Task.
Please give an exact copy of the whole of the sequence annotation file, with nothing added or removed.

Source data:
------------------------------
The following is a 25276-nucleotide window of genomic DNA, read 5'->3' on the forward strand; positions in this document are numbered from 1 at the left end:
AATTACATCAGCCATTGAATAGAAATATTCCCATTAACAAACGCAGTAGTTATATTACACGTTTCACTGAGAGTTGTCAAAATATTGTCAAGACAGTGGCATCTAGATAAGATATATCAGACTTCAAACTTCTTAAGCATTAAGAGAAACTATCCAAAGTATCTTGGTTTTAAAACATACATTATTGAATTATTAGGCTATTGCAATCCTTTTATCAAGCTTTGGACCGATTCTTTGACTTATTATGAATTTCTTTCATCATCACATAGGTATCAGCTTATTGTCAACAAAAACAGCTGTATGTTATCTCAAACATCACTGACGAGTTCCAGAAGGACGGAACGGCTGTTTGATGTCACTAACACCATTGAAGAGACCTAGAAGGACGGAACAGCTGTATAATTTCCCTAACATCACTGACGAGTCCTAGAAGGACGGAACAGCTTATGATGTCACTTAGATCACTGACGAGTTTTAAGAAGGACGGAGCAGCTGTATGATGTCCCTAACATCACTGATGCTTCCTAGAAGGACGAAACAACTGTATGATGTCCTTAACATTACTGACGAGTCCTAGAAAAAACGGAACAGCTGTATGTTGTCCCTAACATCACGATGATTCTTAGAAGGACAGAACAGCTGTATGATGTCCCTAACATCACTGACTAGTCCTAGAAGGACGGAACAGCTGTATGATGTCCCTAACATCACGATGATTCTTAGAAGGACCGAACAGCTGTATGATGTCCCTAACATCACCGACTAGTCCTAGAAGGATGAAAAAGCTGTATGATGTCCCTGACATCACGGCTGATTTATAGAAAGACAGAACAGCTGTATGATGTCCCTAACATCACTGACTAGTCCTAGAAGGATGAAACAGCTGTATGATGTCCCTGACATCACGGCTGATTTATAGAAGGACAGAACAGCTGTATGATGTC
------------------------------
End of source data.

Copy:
The following is a 25276-nucleotide window of genomic DNA, read 5'->3' on the forward strand; positions in this document are numbered from 1 at the left end:
AATTACATCAGCCATTGAATAGAAATATTCCCATTAACAAACGCAGTAGTTATATTACACGTTTCACTGAGAGTTGTCAAAATATTGTCAAGACAGTGGCATCTAGATAAGATATATCAGACTTCAAACTTCTTAAGCATTAAGAGAAACTATCCAAAGTATCTTGGTTTTAAAACATACATTATTGAATTATTAGGCTATTGCAATCCTTTTATCAAGCTTTGGACCGATTCTTTGACTTATTATGAATTTCTTTCATCATCACATAGGTATCAGCTTATTGTCAACAAAAACAGCTGTATGTTATCTCAAACATCACTGACGAGTTCCAGAAGGACGGAACGGCTGTTTGATGTCACTAACACCATTGAAGAGACCTAGAAGGACGGAACAGCTGTATAATTTCCCTAACATCACTGACGAGTCCTAGAAGGACGGAACAGCTTATGATGTCACTTAGATCACTGACGAGTTTTAAGAAGGACGGAGCAGCTGTATGATGTCCCTAACATCACTGATGCTTCCTAGAAGGACGAAACAACTGTATGATGTCCTTAACATTACTGACGAGTCCTAGAAAAAACGGAACAGCTGTATGTTGTCCCTAACATCACGATGATTCTTAGAAGGACAGAACAGCTGTATGATGTCCCTAACATCACTGACTAGTCCTAGAAGGACGGAACAGCTGTATGATGTCCCTAACATCACGATGATTCTTAGAAGGACCGAACAGCTGTATGATGTCCCTAACATCACCGACTAGTCCTAGAAGGATGAAAAAGCTGTATGATGTCCCTGACATCACGGCTGATTTATAGAAAGACAGAACAGCTGTATGATGTCCCTAACATCACTGACTAGTCCTAGAAGGATGAAACAGCTGTATGATGTCCCTGACATCACGGCTGATTTATAGAAGGACAGAACAGCTGTATGATGTC